Reproductive Politics

By Michele Goodwin

In recent months, women’s reproduction has been in the spotlight.  A few weeks ago, the Republican Party adopted an anti-abortion platform calling for a constitutional amendment outlawing abortion and making no exception for victims in cases of incest, rape, or to save the woman’s life.  Ironically, some of the very same party leaders responsible for drafting the amendment issued demands for the Missouri Congressman, Todd Akin, to resign or step aside in a hotly contested Senate race after he made controversial claims that “legitimate” rapes rarely result in pregnancies.

As the gender war plays out in high profile ways, we should be aware that abortion politics is not the only area in which women’s reproductive rights are closely scrutinized and under threat of political attack.  Relatively little attention has focused on the pernicious on-the-ground forms of criminal policing targeted at pregnant women across America.

Since the late 1980s, state legislatures have enacted criminal feticide laws that now ensnare women for a broad range of activities, including falling down steps, suffering drug addiction, refusing cesarean sections, or attempting suicide. For example, in 2010 Utah Governor Gary Herbert signed into law the “Criminal Homicide and Abortion Revisions Act,” which specifically applies to miscarriages and other fetal harms that result from “knowing acts” committed by women.  A prior version of the bill drafted by state legislator Carl Wimmer authorized life imprisonment for pregnant women who engage in reckless behavior during pregnancy that could result in miscarriage and stillbirth.  Arkansas, Florida, Minnesota, and some other states define child abuse as intentional or neglectful harm to the fetus.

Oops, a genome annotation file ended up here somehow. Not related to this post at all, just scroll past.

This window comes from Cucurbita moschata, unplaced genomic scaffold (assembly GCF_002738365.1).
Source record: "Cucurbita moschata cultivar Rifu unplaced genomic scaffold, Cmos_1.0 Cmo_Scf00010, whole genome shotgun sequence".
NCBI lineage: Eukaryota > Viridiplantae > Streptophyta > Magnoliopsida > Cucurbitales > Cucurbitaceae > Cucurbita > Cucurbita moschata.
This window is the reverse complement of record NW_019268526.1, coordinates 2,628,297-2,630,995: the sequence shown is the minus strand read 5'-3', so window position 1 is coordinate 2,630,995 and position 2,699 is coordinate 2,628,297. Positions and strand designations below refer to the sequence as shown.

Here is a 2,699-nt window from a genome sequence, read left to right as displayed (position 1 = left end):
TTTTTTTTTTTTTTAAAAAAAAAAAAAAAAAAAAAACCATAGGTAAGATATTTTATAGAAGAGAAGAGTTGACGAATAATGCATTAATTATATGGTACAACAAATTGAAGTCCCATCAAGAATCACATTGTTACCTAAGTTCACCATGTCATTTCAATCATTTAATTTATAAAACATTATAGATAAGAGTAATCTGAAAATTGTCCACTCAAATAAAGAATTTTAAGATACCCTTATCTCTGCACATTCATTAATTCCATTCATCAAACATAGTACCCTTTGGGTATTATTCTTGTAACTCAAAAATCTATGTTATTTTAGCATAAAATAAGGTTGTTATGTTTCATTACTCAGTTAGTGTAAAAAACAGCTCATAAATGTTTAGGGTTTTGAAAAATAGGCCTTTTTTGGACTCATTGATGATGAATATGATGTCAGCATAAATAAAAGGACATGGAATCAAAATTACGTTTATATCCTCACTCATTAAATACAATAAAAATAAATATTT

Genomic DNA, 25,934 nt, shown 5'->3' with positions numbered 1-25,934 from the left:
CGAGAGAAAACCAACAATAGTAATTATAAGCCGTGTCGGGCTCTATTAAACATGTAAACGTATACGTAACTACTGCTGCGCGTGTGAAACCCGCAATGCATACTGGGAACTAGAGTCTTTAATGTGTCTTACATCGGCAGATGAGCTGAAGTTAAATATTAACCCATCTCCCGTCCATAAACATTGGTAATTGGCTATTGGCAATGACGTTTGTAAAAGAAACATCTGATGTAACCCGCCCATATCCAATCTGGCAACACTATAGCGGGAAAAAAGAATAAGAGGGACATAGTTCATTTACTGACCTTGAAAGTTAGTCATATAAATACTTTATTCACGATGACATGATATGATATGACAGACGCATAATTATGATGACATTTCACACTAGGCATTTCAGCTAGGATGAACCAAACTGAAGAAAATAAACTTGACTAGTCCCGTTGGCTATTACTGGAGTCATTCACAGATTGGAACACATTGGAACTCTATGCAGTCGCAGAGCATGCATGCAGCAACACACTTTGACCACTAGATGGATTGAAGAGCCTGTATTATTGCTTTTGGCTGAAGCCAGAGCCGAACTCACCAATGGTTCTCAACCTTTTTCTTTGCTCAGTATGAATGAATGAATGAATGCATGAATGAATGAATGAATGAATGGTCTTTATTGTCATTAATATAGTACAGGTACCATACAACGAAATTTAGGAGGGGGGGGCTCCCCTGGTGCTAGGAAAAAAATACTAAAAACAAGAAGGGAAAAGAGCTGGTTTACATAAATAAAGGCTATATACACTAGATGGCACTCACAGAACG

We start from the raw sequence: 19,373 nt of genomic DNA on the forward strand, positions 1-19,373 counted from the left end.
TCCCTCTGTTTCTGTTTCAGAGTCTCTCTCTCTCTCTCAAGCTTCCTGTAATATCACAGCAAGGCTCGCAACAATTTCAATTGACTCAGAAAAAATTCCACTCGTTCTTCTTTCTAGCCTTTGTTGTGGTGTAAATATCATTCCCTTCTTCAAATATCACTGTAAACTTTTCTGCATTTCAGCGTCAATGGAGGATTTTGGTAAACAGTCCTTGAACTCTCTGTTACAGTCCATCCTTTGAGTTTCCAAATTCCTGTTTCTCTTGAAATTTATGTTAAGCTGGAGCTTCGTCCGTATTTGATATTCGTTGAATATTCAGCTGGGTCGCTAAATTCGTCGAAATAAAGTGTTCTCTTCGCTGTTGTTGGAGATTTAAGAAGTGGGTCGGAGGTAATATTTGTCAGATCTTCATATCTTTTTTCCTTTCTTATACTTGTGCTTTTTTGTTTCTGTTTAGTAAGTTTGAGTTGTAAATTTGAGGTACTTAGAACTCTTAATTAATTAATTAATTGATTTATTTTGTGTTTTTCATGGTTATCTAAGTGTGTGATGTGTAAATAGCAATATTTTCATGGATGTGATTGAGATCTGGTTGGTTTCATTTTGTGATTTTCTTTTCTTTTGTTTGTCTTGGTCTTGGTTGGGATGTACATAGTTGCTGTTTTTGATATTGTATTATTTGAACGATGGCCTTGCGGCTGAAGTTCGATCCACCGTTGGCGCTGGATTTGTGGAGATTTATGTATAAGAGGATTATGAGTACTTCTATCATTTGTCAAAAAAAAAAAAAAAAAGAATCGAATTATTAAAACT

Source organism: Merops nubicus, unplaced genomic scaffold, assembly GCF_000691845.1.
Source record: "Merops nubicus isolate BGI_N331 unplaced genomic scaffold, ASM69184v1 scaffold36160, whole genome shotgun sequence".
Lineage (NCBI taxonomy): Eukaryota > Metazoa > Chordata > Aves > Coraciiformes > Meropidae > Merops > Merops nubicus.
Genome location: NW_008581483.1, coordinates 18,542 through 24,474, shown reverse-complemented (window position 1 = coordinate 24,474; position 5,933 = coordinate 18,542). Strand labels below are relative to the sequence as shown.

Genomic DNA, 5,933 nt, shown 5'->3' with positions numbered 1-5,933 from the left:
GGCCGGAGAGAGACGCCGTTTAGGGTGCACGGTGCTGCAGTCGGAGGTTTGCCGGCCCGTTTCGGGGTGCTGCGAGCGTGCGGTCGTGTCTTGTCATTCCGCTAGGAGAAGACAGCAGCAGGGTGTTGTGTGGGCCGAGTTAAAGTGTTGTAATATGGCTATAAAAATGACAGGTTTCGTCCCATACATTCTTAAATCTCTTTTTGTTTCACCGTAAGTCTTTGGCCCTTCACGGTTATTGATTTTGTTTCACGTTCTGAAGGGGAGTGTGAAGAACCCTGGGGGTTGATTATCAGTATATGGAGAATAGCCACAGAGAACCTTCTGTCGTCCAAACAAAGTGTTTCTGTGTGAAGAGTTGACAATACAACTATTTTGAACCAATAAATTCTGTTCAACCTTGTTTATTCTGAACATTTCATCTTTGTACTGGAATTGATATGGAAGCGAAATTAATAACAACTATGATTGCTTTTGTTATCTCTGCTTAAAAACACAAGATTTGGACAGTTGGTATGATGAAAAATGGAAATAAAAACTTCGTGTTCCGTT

Legislators and prosecutors from both political parties have decided that a very strong “stick” should be used against pregnant women.  In 1995, former South Carolina Attorney General Charles Condon wrote: “We needed a program that used not only a carrot, but a real and very firm stick.” In an unusual move, Condon collaborated with hospital officials at the Medical University of South Carolina to secretly collect medical information about its pregnant patients and turn that information over to police.  In 1999, South Carolina was the first state to convict a woman of homicide for a stillbirth.

Early feticide laws were intended to protect women from third party harms to their pregnancies, such as domestic violence, because women are more likely to be the targets of domestic violence during their pregnancies.  However, now fetal protection laws-in 38 states-lead to absurd arrests and senseless convictions of pregnant women. The scope of the problem is difficult to measure.  Yet, what is clear from the legal cases and news reports is that most of the victims are poor and many are women of color.